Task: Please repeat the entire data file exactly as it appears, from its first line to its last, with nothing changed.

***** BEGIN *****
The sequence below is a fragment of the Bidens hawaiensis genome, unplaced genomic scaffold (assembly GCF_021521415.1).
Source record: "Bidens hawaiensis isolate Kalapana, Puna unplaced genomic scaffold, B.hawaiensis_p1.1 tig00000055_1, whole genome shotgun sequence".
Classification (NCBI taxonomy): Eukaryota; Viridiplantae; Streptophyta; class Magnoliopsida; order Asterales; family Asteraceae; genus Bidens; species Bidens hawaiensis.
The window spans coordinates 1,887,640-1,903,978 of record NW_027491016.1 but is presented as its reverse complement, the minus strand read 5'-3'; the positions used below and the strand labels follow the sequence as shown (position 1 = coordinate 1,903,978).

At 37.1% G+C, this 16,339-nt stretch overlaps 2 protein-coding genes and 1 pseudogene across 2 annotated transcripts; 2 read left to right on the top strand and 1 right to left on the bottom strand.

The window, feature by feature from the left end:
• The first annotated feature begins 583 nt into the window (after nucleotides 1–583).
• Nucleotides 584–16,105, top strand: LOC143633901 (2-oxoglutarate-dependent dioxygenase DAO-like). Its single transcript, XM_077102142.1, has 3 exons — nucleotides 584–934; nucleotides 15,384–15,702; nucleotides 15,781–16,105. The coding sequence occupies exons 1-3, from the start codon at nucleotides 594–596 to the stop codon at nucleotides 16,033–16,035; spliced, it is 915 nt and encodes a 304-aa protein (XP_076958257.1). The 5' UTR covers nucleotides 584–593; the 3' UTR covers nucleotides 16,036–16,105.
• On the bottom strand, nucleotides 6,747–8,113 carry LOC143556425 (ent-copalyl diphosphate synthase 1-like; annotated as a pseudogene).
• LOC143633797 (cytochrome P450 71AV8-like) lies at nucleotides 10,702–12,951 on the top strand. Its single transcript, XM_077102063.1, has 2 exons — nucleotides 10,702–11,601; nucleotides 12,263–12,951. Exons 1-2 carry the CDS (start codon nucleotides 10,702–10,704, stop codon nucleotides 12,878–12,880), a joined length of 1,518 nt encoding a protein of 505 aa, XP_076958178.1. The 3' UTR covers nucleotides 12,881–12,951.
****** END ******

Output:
The sequence below is a fragment of the Bidens hawaiensis genome, unplaced genomic scaffold (assembly GCF_021521415.1).
Source record: "Bidens hawaiensis isolate Kalapana, Puna unplaced genomic scaffold, B.hawaiensis_p1.1 tig00000055_1, whole genome shotgun sequence".
Classification (NCBI taxonomy): Eukaryota; Viridiplantae; Streptophyta; class Magnoliopsida; order Asterales; family Asteraceae; genus Bidens; species Bidens hawaiensis.
The window spans coordinates 1,887,640-1,903,978 of record NW_027491016.1 but is presented as its reverse complement, the minus strand read 5'-3'; the positions used below and the strand labels follow the sequence as shown (position 1 = coordinate 1,903,978).

At 37.1% G+C, this 16,339-nt stretch overlaps 2 protein-coding genes and 1 pseudogene across 2 annotated transcripts; 2 read left to right on the top strand and 1 right to left on the bottom strand.

The window, feature by feature from the left end:
• The first annotated feature begins 583 nt into the window (after nucleotides 1–583).
• Nucleotides 584–16,105, top strand: LOC143633901 (2-oxoglutarate-dependent dioxygenase DAO-like). Its single transcript, XM_077102142.1, has 3 exons — nucleotides 584–934; nucleotides 15,384–15,702; nucleotides 15,781–16,105. The coding sequence occupies exons 1-3, from the start codon at nucleotides 594–596 to the stop codon at nucleotides 16,033–16,035; spliced, it is 915 nt and encodes a 304-aa protein (XP_076958257.1). The 5' UTR covers nucleotides 584–593; the 3' UTR covers nucleotides 16,036–16,105.
• On the bottom strand, nucleotides 6,747–8,113 carry LOC143556425 (ent-copalyl diphosphate synthase 1-like; annotated as a pseudogene).
• LOC143633797 (cytochrome P450 71AV8-like) lies at nucleotides 10,702–12,951 on the top strand. Its single transcript, XM_077102063.1, has 2 exons — nucleotides 10,702–11,601; nucleotides 12,263–12,951. Exons 1-2 carry the CDS (start codon nucleotides 10,702–10,704, stop codon nucleotides 12,878–12,880), a joined length of 1,518 nt encoding a protein of 505 aa, XP_076958178.1. The 3' UTR covers nucleotides 12,881–12,951.